first_img3 UK shares I’d avoid because hedge funds expect them to fall Edward Sheldon, CFA | Wednesday, 20th January, 2021 | More on: CINE PFC SBRY Enter Your Email Address Image source: Getty Images. FREE REPORT: Why this £5 stock could be set to surge Get the full details on this £5 stock now – while your report is free. Simply click below to discover how you can take advantage of this. Are you on the lookout for UK growth stocks?If so, get this FREE no-strings report now.While it’s available: you’ll discover what we think is a top growth stock for the decade ahead.And the performance of this company really is stunning.In 2019, it returned £150million to shareholders through buybacks and dividends.We believe its financial position is about as solid as anything we’ve seen.Since 2016, annual revenues increased 31%In March 2020, one of its senior directors LOADED UP on 25,000 shares – a position worth £90,259Operating cash flow is up 47%. (Even its operating margins are rising every year!)Quite simply, we believe it’s a fantastic Foolish growth pick.What’s more, it deserves your attention today.So please don’t wait another moment.center_img Edward Sheldon has no positions in any shares mentioned. The Motley Fool UK has no position in any of the shares mentioned. Views expressed on the companies mentioned in this article are those of the writer and therefore may differ from the official recommendations we make in our subscription services such as Share Advisor, Hidden Winners and Pro. Here at The Motley Fool we believe that considering a diverse range of insights makes us better investors. Our 6 ‘Best Buys Now’ Shares I would like to receive emails from you about product information and offers from The Fool and its business partners. Each of these emails will provide a link to unsubscribe from future emails. More information about how The Fool collects, stores, and handles personal data is available in its Privacy Statement. Renowned stock-picker Mark Rogers and his analyst team at The Motley Fool UK have named 6 shares that they believe UK investors should consider buying NOW.So if you’re looking for more stock ideas to try and best position your portfolio today, then it might be a good day for you. Because we’re offering a full 33% off your first year of membership to our flagship share-tipping service, backed by our ‘no quibbles’ 30-day subscription fee refund guarantee. One thing I always keep a close eye on as part of my investment research is the list of the most shorted UK shares. These are the shares that hedge funds and institutional investors are betting heavily against.When stocks are heavily shorted, it pays to be careful. The hedge funds don’t always get things right yet, quite often, they do. Carillion, Thomas Cook, Debenhams… these were all heavily shorted stocks and look what happened to them.5G is here – and shares of this ‘sleeping giant’ could be a great way for you to potentially profit!According to one leading industry firm, the 5G boom could create a global industry worth US$12.3 TRILLION out of thin air…And if you click here we’ll show you something that could be key to unlocking 5G’s full potential…Here, I’m going to highlight three UK shares being shorted heavily right now. Given the high level of ‘short interest’ on these stocks, I’d steer clear.These UK shares look riskyOne of the most shorted stocks on the London Stock Exchange right now is cinema operator Cineworld (LSE: CINE). According to shorttracker.co.uk, 9.7% of its shares are being shorted. That’s a worrying level of interest.It’s not hard to see why the hedge funds are targeting Cineworld. For starters, 2021 is likely to be extremely challenging for cinema operators due to Covid-19 restrictions. Even after vaccines are rolled out, admission numbers are likely to remain depressed.Secondly, Cineworld has a huge debt pile. In a recent trading update, the company advised it now has aggregate gross debt financing of $4.9bn. This makes the company vulnerable financially.Overall, Cineworld is a short seller’s dream. The company faces huge challenges due to Covid-19 and has a very weak balance sheet. Given the high level of short interest, I’d avoid the stock.Criminal investigationTurning to the oil and gas sector, Petrofac (LSE: PFC) is another UK share I’d avoid. It’s currently the fifth most shorted stock in the UK, according to shorttracker.co.uk, with 7.9% short interest.It’s quite obvious why this stock is being targeted. Currently, Petrofac is being investigated by the Serious Fraud Office in relation to bribery allegations associated with three historic contract awards in the UAE in 2013 and 2014.Last week, Petrofac announced that a subsidiary employee has admitted additional charges under the UK Bribery Act 2010. This resulted in the company’s share price crashing more than 30%. Clearly, the hedge funds believe there’s more downside on the cards here. I’d steer clear.Losing market shareFinally, Sainsbury’s (LSE: SBRY) is also a stock I’d avoid. It’s currently the third most shorted UK share and sports short interest of 9.3%.Sainsbury’s doesn’t have obvious problems like Cineworld and Petrofac. However, digging deeper, there are some issues to be aware of.The first is Sainsbury’s is rapidly losing market share to competitors such as Ocado, Lidl and Aldi. In January 2017, its market share was 16.5%. In December 2020, however, its market share was 15.7%.The second is the supermarket giant has a large amount of debt on its balance sheet. At 19 September 2020, net debt was £6.2bn.It’s also worth pointing out that Sainsbury’s shares have had a good run recently. Since the start of September, the stock has risen about 40%. Perhaps the short sellers see this share price rise as excessive.Whatever the reason they’re short, I’m steering clear of this UK stock. When hedge funds are betting against a stock, caution is warranted. See all posts by Edward Sheldon, CFAlast_img read more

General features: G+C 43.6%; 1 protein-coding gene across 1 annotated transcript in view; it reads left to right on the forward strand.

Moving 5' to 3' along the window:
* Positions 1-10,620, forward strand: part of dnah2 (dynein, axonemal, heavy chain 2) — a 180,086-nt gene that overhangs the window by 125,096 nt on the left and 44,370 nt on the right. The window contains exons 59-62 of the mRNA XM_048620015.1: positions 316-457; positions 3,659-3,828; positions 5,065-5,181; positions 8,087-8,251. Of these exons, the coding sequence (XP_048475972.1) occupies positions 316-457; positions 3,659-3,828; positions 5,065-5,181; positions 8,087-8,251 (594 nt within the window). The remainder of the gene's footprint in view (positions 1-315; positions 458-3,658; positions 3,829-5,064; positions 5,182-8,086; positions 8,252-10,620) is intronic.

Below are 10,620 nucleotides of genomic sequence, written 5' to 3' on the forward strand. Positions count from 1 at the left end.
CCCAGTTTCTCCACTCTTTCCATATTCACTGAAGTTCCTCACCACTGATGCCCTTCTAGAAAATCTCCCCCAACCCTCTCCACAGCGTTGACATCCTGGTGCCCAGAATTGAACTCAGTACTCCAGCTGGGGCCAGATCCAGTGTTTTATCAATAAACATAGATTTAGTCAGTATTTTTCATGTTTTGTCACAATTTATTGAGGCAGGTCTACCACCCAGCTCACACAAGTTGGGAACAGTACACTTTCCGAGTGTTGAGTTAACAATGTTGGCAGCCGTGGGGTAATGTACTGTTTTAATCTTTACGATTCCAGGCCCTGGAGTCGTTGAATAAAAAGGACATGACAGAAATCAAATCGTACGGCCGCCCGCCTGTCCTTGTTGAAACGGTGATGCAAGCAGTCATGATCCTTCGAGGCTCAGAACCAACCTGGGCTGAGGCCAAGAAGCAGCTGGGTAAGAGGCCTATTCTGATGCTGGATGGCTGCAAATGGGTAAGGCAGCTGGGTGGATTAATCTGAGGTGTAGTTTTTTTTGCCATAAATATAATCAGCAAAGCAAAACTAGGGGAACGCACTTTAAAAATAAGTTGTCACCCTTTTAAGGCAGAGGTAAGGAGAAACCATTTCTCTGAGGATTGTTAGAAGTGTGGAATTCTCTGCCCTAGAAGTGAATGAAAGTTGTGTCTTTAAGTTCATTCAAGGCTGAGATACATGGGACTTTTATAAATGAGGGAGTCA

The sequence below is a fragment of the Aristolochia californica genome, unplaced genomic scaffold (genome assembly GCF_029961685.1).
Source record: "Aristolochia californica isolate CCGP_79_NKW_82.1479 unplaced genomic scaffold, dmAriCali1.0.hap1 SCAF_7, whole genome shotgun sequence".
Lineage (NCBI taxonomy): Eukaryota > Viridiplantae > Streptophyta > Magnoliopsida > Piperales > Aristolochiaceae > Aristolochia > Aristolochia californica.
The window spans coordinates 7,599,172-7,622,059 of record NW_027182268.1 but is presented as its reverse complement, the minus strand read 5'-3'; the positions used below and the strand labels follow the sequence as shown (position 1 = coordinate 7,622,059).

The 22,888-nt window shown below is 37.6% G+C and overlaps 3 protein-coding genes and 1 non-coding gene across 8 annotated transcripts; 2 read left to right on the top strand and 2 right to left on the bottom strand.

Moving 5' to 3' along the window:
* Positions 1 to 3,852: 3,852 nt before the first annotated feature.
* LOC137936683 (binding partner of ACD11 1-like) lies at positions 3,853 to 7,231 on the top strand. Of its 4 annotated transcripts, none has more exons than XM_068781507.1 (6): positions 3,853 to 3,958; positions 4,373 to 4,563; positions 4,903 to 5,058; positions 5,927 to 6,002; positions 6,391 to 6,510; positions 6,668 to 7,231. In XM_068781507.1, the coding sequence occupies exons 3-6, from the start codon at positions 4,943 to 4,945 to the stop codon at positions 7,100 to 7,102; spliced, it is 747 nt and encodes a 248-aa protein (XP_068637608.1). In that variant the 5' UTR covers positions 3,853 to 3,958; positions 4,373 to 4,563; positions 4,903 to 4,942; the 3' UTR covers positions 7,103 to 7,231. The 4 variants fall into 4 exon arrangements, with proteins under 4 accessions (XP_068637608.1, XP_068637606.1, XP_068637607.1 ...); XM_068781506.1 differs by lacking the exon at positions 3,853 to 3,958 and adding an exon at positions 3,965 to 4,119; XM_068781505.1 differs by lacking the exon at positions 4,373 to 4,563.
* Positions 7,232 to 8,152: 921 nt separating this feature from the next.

Why I’d shun this high-yielding FTSE 100 stock that ticks a lot of investors’ boxes

first_imgSimply click below to discover how you can take advantage of this. Why I’d shun this high-yielding FTSE 100 stock that ticks a lot of investors’ boxes Our 6 ‘Best Buys Now’ Shares Renowned stock-picker Mark Rogers and his analyst team at The Motley Fool UK have named 6 shares that they believe UK investors should consider buying NOW.So if you’re looking for more stock ideas to try and best position your portfolio today, then it might be a good day for you. Because we’re offering a full 33% off your first year of membership to our flagship share-tipping service, backed by our ‘no quibbles’ 30-day subscription fee refund guarantee. FREE REPORT: Why this £5 stock could be set to surge See all posts by Kevin Godbold However, I’d take a close look at this one. Are you on the lookout for UK growth stocks?If so, get this FREE no-strings report now.While it’s available: you’ll discover what we think is a top growth stock for the decade ahead.And the performance of this company really is stunning.In 2019, it returned £150million to shareholders through buybacks and dividends.We believe its financial position is about as solid as anything we’ve seen.Since 2016, annual revenues increased 31%In March 2020, one of its senior directors LOADED UP on 25,000 shares – a position worth £90,259Operating cash flow is up 47%. (Even its operating margins are rising every year!)Quite simply, we believe it’s a fantastic Foolish growth pick.What’s more, it deserves your attention today.So please don’t wait another moment. Get the full details on this £5 stock now – while your report is free.center_img I would like to receive emails from you about product information and offers from The Fool and its business partners. Each of these emails will provide a link to unsubscribe from future emails. More information about how The Fool collects, stores, and handles personal data is available in its Privacy Statement. Enter Your Email Address Kevin Godbold | Wednesday, 17th February, 2021 | More on: RIO Image source: Getty Images Of course, share price levels mean little in themselves and good investing is all about analysing the fundamentals and valuations of underlying businesses. But the highs on the Rio Tinto chart have almost always been fleeting and followed by precipitous plunges.Valuation compression is a ‘thing’After all, this business is cyclical. And its nature means revenues, cashflows, earnings, shareholder dividends and the share price will likely fluctuate. Meanwhile, City analysts predict an advance in earnings in 2021 of around 30%. If this was a growing business in a less cyclical sector I’d expect a lofty valuation with those growth prospects.But with the share price near 6,477p, the forward-looking earnings multiple for 2021 is just above nine. And the anticipated dividend yield is a little under 7%. That valuation looks undemanding.But when cyclical businesses are posting big profits, the stock market tends to compress their valuations. That happened with the London-listed banks over the past decade before the Covid crash, for example. And I think it could be happening with Rio Tinto.So, as profits perhaps continue to rise in the years ahead, the valuation could contract to account for those increases rather than the share price going up. And I reckon that could happen because the next cyclical down-leg is coming. We just don’t know exactly when!Rio Tinto may prove to be a decent investment from where it is now. But I’ll watch from the sidelines for the time being. Kevin Godbold has no position in any share mentioned. The Motley Fool UK has no position in any of the shares mentioned. Views expressed on the companies mentioned in this article are those of the writer and therefore may differ from the official recommendations we make in our subscription services such as Share Advisor, Hidden Winners and Pro. Here at The Motley Fool we believe that considering a diverse range of insights makes us better investors. At first glance, FTSE 100 miner Rio Tinto (LSE: RIO) looks like an attractive stock. It’s got a high dividend yield, a low-looking valuation, escalating profits and modest levels of debt. And those attributes combine with positive director comments to make the share appear a potential winner. And it may prove to be.Why I’m cautious about Rio Tinto nowHowever, I’m cautious about Rio Tinto right now. My first consideration when appraising a company in the mining sector is cyclicality. And I’m mindful of the advice written by Peter Lynch, who once excelled in managing the Fidelity Magellan Fund. He cautioned that cyclical stocks can be at their most dangerous for investors when they look at their most attractive. And that usually occurs after a long period of strong earnings.5G is here – and shares of this ‘sleeping giant’ could be a great way for you to potentially profit!According to one leading industry firm, the 5G boom could create a global industry worth US$12.3 TRILLION out of thin air…And if you click here we’ll show you something that could be key to unlocking 5G’s full potential…And I think Rio Tinto is in that zone now. Earnings have been riding high since dipping into negative territory during 2015. In today’s full-year report, the company posted underlying earnings per share 21% higher than the prior year. And net debt fell from $3,651m to $664m.The FTSE 100 business has been trading well. And the directors increased the ordinary shareholder dividend by 21% with a special dividend on top of that. Chief executive Jakob Stausholm said in the report the year had been “extraordinary”. He reckons “strong commodity prices” helped drive the good performance of the business.But if commodity prices fall in the future, so might the company’s profits and cash flows. And if that happens, the share price and shareholder dividend payments will likely decline as well. Meanwhile, the stock is currently trading above the top of its previous multi-year range.last_img read more